BBSRC has announced details of the 22 budding researchers who will take forward innovate projects as part of its latest three-year Discovery Fellowship programme.
The successful fellows have each been awarded grants of up to £400,000 out of total fund of £8.9 million.
Outstanding people and projects
A highly sought-after award, BBSRC’s Discovery Fellowships are offered to individuals poised to become not only outstanding researchers, but outstanding leaders in their particular field.
To be successfully named as a Discovery Fellow, prospective candidates must demonstrate that they are undertaking ground-breaking science.
Science that not only aligns with BBSRC’s strategic priorities, but that also has the potential to make real impact.
Meet the Discovery Fellows
Dr Christopher Bell, University of Leeds
Project: discovering the genetic drivers for host resource allocation between symbionts.
Dr Rebecca Devine, John Innes Centre
Project: using CRISPR-Cas9 genome editing to facilitate antibiotic discovery in novel Streptomyces species.
Dr Linda Grillova, Wellcome Trust Sanger Institute
Project: universal in vitro culture model as a replacement strategy to study pathogenic treponemes.
Dr Gabriella Tamar Harris Heller, University College London
Project: integrative approaches for characterising small-molecule binding to disordered proteins.
Dr Joy Edwards-Hicks, University of Cambridge
Project: the role of lipid metabolism in mitochondrial function and interlinked T cell ageing across scales.
Dr Lorna McAusland, University of Nottingham
Project: exploiting the untapped potential of non-foliar photosynthesis in a warming world.
Dr Joseph McKenna, The University of Warwick
Project: the ties that bind: understanding actin-organelle interactions in planta.
Dr Sean Meaden, University of York
Project: identifying drivers of phage infectivity in natural microbial communities.
Dr Alex Mullins, The University of Warwick
Project: evolution-inspired engineering of non-ribosomal peptide synthetase assembly lines to create novel bioactive scaffolds.
Dr Vikki Neville, University of Bristol
Project: developing a translational and computational approach to studying animal affect and welfare.
Dr Laura Nolan, Quadram Institute Bioscience
Project: when food goes bad: understanding biofilm formation to prevent food spoilage.
Dr Richard Obexer, The University of Manchester
Project: ultra-high throughput evolution of designer enzymes with extended amino acid alphabets.
Dr Ana Sofia Fernandes de Oliveira, University of Bristol
Project: dynamical-nonequilibrium simulations: an emerging approach to study time-dependent structural changes in proteins.
Dr Kjara Pilch, Imperial College London
Project: mapping age-related dysregulation of in vivo synaptic plasticity to molecular synaptic diversity.
Dr Siul Ruiz, University of Southampton
Project: quantifying soil biomechanics using X-ray diffraction-imaging and physical modelling.
Dr Roger Rubio Sanchez, University of Cambridge
Project: DNA rafts: an information processing pathway for synthetic immunity.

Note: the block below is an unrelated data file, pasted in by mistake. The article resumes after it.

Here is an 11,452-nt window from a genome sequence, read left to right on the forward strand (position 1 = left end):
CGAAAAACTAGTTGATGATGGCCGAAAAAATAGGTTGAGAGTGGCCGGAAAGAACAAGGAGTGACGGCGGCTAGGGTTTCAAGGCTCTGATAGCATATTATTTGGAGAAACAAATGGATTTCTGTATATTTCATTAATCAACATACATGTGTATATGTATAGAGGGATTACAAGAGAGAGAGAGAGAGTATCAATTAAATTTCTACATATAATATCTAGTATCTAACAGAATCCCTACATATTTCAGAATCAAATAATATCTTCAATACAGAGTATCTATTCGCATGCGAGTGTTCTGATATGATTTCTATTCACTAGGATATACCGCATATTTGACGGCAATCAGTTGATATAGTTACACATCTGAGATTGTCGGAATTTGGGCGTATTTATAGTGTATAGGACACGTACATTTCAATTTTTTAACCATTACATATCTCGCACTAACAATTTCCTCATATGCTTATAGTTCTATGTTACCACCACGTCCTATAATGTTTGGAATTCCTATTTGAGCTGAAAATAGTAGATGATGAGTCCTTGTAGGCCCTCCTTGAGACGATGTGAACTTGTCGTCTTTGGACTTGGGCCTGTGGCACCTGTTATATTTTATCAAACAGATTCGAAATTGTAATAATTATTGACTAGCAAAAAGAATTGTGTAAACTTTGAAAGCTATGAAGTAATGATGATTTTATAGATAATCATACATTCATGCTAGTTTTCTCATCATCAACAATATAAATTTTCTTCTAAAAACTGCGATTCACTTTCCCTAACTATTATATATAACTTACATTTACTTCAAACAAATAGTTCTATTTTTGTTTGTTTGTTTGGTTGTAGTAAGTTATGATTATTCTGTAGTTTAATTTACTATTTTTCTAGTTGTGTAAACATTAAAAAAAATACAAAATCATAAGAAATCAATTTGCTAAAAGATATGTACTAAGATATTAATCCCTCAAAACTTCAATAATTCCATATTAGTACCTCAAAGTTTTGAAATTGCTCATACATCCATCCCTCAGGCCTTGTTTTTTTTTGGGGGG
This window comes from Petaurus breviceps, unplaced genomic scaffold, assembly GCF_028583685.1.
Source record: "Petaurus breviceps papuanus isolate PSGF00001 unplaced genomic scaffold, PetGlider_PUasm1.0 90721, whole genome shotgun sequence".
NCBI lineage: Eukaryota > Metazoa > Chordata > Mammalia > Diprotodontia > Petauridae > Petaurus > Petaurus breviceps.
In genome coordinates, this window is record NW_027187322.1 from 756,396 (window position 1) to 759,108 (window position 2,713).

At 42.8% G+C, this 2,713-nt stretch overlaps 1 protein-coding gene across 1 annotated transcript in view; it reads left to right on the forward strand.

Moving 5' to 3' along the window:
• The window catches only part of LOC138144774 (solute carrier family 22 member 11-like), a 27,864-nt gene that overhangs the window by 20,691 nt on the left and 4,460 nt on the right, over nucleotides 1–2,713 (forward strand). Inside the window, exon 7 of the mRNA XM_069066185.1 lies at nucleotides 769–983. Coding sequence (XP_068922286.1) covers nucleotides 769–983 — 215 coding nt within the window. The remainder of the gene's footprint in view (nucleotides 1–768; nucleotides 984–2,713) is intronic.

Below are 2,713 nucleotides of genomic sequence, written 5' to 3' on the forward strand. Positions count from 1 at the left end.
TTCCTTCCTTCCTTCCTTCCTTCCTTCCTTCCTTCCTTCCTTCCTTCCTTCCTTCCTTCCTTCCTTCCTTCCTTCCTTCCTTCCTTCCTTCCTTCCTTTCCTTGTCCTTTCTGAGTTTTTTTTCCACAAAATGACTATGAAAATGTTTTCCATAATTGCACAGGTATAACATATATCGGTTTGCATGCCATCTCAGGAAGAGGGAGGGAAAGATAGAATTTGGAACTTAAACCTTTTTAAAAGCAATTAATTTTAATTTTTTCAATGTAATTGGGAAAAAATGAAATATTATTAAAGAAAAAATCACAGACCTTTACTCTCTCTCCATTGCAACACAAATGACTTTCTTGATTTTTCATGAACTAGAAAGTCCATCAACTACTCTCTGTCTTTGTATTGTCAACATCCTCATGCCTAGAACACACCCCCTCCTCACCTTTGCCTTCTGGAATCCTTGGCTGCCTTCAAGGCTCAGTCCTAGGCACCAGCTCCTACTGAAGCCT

Dr Dirk Sanders, University of Exeter
Project: the spread of antibiotic resistance in bacteria-plasmid networks.
Dr Tina Schreier, University of Oxford
Project: unravelling plasmodesmata formation in C4 plant Gynandropsis gynandra.
Dr Pieter Steketee, The University of Edinburgh
Project: dissecting fatty acid metabolism in livestock trypanosomes.
Dr Louise Stephen, The University of Edinburgh
Project: understanding biomineralisation in the fish dermal skeleton and its role in health and development.
Dr Bartlomiej Troczka, University of Exeter
Project: understanding the evolution and function of xenobiotic detoxification enzymes in a global crop pest.
Dr Bridget Watson, University of Exeter
Project: determining the role of defence systems in the evolution of the Azospirillum-wheat mutualism to enhance crop yields for sustainable agriculture.
Strengthening UK bioscience
Dr David McAllister, Director of Talent, Inclusion and Funding Delivery at BBSRC, said:
As the UK’s major public funder of bioscience research and innovation, BBSRC takes seriously its responsibility to invest in and develop talented individuals and teams.
BBSRC’s Discovery Fellowship programme is well-established and renowned for not only supporting outstanding science, but for supporting and developing our future leaders.
The 22 individuals named as BBSRC’s latest Discovery Fellows demonstrated their aptitude to deliver outstanding science as well as their capability and capacity as future bioscience leaders.
We look forward to tracking their progress and success as they develop their skills, abilities and experiences for the wider benefit of UK bioscience.
Could you be a future BBSRC Discovery Fellow? Why not watch our video playlist to find out more about what our Discovery Fellowships are and what BBSRC is looking for from our past and present Discovery Fellows?
Applications for the BBSRC Discovery Fellowship 2023 programme are now open.
Apply to the BBSRC Discovery Fellowship 2023 programme before 25 May 2023 at 4pm UK time.
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